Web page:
If an alien visited the United States from its point of conception, it would view 237 years of black people serving dramatically longer prison sentences. And that's assuming we didn't execute them - remember we're about 2 generations removed from the days when entire towns would attend a lynching. Living memory. There have been admirable periods of reform, but the trajectory is clear. When we say, "grandpa is insensitive but he's from another era," this is the era we're talking about. Things are less openly barbaric now, but the underlying racism remains as durable as ever.

American law has always been about dressing up white supremacy in its Sunday best. When slavery ended, control over black life was formally legalized into "vagrancy" and "impudence." Later it was the drug war. Each iteration adapts and reacts to progressive militancy, but the kind of language used, and more importantly the outcomes, are remarkably consistent.

Don't you dare claim that I'm against "law and order," as if I support robbery and chaos. Don't you dare claim this case is uniquely not racist because of x, y, and z. For every black person in jail right now, you could plausibly argue, "Obviously the system isn't fair but on the other hand, let's see how they made things worse for themselves." To ignore the historical perspective is to wear white supremacy's latest garb.
posted by gorbweaver at 9:33 AM on November 24, 2013 [35 favorites]


[Comment removed - please make an effort to make comments look like they are not trolling if you are not, in fact, trolling.]
posted by jessamyn (staff) at 9:37 AM on November 24, 2013


anything less than the needle is mercy.

It's been ruled unconstitutional to sentence minors to the death penalty, so sparing him from that fate isn't mercy, it's the law of the land.

And as a result, the taxpayers of the state of Virginia are going to cough up a million dollars to keep Mr. Blount behind bars for the rest of his life. An amount that could provide for a paid education at William and Mary for almost a dozen kids. What does it say about us that we're so willing to pay for the former but not the latter?
posted by xigxag at 9:44 AM on November 24, 2013 [21 favorites]


There's truth in what some of the more conservative bunch are saying, but I think that it's really hard to argue with a straight face that the sentencing model at work isn't cruel and unusual (life w/o parole for a not particularly notable crime without death involved) and coercive to waive one's right to a trial. Some keep pointing out that the kid refused to plea to 18 years, but it's worth pointing out that the prosecution was under no obligation to offer that. To say it again, given the facts of the case (ie that he is almost certainly guilty) and the sentencing model, a sentence between 10 years and life w/o parole was within the prosecutor's discretion. That's too much.

You don't have to think that he should get a juvenile slap on the wrist, or that prosecutors shouldn't be able to offer some inducements to cooperate to think that this result is a bad one. Perfectly valid and constitutional means have been taken too far one step at a time, and you end up at a place that shouldn't be allowed. Is there a judicial remedy that changes one or a few of the interlocking pieces? An additional safety valve for absurd results? I don't know how the appeal will end up.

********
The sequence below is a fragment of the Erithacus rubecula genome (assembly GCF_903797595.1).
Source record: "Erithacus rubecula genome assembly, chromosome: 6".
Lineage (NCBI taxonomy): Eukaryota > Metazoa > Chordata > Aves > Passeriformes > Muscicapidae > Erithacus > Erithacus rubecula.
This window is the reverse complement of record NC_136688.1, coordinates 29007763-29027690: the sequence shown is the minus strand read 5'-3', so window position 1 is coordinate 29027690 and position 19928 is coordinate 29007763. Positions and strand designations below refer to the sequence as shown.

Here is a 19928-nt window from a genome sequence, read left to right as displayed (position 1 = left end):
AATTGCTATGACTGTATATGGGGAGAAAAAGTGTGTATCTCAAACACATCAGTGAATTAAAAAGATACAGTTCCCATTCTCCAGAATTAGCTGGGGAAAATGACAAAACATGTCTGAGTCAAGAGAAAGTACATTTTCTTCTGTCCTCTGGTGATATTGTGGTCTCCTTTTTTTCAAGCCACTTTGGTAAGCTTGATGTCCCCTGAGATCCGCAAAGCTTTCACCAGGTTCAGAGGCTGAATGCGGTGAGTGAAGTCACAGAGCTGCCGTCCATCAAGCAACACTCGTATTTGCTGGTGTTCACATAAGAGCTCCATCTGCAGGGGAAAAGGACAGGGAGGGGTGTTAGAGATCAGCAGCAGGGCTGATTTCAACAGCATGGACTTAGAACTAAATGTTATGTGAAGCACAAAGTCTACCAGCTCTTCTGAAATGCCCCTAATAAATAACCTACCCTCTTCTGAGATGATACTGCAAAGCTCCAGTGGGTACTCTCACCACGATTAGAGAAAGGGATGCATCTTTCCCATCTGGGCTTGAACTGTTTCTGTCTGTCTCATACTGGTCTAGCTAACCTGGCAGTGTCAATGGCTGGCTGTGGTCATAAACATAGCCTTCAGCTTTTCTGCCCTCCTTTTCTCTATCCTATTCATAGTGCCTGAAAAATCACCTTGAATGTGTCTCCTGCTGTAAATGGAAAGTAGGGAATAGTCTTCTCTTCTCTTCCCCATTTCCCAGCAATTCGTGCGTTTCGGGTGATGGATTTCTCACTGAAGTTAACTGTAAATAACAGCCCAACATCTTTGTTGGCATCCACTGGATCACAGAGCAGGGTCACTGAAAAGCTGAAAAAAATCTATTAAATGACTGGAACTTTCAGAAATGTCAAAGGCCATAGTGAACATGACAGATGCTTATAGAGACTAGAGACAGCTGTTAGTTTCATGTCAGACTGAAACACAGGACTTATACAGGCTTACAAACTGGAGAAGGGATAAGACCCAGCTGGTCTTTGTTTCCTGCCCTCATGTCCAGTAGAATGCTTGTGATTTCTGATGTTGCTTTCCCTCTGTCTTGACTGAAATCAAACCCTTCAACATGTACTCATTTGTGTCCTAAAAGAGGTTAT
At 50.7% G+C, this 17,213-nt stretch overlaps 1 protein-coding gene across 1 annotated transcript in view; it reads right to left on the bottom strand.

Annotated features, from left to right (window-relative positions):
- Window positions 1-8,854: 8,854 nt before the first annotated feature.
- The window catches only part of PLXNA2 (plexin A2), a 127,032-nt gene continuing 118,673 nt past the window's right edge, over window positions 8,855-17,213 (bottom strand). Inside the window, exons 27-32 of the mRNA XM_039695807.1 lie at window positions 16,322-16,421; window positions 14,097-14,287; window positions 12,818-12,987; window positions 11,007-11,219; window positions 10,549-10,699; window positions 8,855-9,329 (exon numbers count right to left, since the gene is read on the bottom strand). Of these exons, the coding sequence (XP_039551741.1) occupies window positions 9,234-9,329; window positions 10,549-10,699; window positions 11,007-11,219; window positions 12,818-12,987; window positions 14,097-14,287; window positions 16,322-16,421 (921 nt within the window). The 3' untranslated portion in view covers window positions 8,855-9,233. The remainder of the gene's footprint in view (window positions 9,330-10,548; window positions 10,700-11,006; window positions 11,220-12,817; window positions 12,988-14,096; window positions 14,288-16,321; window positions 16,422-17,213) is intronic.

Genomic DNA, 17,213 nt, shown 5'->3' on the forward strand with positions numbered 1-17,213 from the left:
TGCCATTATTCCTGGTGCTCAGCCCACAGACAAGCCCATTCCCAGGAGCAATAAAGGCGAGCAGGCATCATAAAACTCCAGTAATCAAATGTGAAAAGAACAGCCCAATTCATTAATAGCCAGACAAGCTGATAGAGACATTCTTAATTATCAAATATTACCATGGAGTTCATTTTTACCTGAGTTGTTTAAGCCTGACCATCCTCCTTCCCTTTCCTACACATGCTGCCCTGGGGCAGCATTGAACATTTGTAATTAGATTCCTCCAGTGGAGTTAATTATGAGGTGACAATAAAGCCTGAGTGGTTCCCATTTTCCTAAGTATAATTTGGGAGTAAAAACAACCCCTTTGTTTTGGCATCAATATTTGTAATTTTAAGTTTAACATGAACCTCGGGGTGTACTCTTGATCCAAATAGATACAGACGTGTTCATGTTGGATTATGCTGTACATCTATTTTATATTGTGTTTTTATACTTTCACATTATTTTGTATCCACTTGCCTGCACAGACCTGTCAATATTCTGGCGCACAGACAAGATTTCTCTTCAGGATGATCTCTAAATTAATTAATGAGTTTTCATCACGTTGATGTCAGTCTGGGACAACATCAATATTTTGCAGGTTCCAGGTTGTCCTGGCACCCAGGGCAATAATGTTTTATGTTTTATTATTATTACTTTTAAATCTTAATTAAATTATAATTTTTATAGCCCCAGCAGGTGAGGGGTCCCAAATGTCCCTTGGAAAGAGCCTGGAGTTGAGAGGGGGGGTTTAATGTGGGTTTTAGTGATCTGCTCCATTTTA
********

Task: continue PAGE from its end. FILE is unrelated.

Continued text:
Ever been robbed at gunpoint? Seen one citizen shoot another?

Yes, I have had a stupid kid (looked about 14) show me a gun and demand my phone and wallet. I do not think that he should die in prison for that, or even for a series of those. I honestly can't tell you how many victims of gun and gang violence I've taken care of. I've also taken care of kids in gangs, and can tell you that they are actual people and not cartoons. Sending some to die in prison doesn't seem to be the cure.
posted by a robot made out of meat at 9:49 AM on November 24, 2013 [24 favorites]


it could be argued that the plea deals were far too lenient

Not really. 10 years is a long time
posted by Hoopo at 9:49 AM on November 24, 2013 [4 favorites]


Talez: "
Car rental places think you're a fuck up until you're at least age 25. Who are we to argue with people that have actual skin in the game that depends on having a decent first approximation of the development of human maturity?
"

The states don't trust you to hold a beer till you are 21; it's completely dysfunctional that they can hand out such harsh punishments to someone so young.
posted by Mitheral at 9:52 AM on November 24, 2013 [12 favorites]


there's something that greatly puzzles me here - minors, as a general rule, aren't allowed to sign binding contracts

and yet, they're allowed to make - or fail to make plea bargains that could affect the rest of their lives
posted by pyramid termite at 9:59 AM on November 24, 2013 [30 favorites]


Talez, you forgot to mention that incarcerating people is also big business in the US. Some shareholders are really happy that an income stream is guaranteed in this particular case.
posted by nostrada at 10:12 AM on November 24, 2013 [6 favorites]